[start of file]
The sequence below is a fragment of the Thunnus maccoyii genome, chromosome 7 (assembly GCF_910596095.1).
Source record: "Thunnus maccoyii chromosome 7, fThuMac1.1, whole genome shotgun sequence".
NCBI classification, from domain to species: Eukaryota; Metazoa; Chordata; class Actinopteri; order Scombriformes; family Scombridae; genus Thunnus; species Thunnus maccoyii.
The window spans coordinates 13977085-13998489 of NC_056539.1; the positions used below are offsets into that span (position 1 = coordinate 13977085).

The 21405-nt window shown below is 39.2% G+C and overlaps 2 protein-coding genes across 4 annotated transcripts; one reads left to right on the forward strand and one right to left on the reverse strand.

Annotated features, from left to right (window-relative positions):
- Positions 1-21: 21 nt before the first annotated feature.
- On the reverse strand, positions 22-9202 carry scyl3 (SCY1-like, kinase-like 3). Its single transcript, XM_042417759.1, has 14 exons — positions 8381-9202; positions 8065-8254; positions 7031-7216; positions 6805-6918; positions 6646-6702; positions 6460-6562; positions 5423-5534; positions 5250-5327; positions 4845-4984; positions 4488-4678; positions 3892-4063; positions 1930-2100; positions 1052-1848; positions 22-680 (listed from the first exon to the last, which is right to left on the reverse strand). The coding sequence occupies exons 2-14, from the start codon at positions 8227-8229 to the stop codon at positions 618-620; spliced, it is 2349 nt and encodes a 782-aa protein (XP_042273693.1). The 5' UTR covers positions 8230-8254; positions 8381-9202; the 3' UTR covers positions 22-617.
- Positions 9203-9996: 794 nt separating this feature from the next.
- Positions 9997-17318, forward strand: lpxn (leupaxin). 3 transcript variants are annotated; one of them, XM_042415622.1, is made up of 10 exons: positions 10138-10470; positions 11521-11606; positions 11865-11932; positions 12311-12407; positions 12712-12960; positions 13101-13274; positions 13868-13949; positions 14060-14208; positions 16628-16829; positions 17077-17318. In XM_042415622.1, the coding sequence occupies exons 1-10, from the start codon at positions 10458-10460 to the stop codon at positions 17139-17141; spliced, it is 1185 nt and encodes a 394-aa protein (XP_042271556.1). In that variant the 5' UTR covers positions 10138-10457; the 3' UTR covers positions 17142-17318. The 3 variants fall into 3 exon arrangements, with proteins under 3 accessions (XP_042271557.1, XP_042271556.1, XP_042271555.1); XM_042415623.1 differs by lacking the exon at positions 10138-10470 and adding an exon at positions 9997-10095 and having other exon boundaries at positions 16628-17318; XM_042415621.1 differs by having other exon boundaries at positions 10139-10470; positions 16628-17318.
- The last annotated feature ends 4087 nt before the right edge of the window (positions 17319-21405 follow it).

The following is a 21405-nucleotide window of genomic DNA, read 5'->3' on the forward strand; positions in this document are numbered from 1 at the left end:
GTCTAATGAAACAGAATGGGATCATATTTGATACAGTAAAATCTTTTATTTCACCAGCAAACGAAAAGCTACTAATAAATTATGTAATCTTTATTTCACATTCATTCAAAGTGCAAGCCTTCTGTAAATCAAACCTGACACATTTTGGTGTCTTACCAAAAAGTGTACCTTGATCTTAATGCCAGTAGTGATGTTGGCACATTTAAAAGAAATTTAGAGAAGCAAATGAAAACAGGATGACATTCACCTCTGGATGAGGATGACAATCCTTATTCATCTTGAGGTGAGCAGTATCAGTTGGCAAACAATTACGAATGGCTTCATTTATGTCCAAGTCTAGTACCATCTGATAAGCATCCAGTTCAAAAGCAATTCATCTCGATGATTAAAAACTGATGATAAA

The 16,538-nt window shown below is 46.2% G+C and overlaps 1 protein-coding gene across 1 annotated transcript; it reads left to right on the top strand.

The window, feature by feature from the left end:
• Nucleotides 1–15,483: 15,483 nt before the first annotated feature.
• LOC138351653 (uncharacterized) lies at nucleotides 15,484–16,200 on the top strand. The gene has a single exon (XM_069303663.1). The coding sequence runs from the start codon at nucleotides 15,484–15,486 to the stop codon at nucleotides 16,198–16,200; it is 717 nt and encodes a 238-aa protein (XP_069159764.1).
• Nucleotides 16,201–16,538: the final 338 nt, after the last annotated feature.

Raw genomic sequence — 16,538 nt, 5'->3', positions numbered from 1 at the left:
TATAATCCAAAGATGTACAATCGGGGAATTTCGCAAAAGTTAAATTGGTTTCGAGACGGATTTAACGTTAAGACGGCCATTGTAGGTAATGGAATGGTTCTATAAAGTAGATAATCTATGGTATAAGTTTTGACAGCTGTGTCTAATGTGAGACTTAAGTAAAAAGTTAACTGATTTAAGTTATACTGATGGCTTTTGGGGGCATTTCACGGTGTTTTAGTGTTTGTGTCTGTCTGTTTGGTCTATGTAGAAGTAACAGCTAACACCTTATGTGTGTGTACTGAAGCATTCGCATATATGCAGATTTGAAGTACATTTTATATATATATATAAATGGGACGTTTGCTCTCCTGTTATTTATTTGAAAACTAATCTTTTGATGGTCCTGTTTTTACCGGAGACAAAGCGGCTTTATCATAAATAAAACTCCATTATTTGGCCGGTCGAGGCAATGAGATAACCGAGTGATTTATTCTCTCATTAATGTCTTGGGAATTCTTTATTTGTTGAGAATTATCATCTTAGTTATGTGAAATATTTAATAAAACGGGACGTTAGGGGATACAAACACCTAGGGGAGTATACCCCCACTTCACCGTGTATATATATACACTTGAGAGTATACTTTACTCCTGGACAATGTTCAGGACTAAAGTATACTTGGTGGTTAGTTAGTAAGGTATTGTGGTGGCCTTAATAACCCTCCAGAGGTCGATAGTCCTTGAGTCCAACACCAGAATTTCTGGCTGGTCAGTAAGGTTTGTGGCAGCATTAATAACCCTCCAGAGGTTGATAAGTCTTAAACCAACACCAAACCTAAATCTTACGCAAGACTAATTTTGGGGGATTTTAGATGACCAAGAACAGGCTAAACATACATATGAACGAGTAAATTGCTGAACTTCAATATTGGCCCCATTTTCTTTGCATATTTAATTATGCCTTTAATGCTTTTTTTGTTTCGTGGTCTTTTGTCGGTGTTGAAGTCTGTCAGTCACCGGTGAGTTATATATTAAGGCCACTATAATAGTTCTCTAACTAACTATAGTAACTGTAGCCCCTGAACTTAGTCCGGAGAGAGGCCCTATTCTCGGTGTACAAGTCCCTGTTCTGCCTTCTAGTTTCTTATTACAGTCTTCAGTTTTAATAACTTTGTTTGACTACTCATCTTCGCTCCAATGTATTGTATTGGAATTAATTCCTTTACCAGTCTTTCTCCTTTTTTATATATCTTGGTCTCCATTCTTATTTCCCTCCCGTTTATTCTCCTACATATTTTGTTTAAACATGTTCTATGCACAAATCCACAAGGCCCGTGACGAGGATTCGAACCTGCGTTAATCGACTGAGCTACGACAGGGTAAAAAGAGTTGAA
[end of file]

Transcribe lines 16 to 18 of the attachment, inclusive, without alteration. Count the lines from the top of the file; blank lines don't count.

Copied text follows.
• Nucleotides 1–15,483: 15,483 nt before the first annotated feature.
• LOC138351653 (uncharacterized) lies at nucleotides 15,484–16,200 on the top strand. The gene has a single exon (XM_069303663.1). The coding sequence runs from the start codon at nucleotides 15,484–15,486 to the stop codon at nucleotides 16,198–16,200; it is 717 nt and encodes a 238-aa protein (XP_069159764.1).
• Nucleotides 16,201–16,538: the final 338 nt, after the last annotated feature.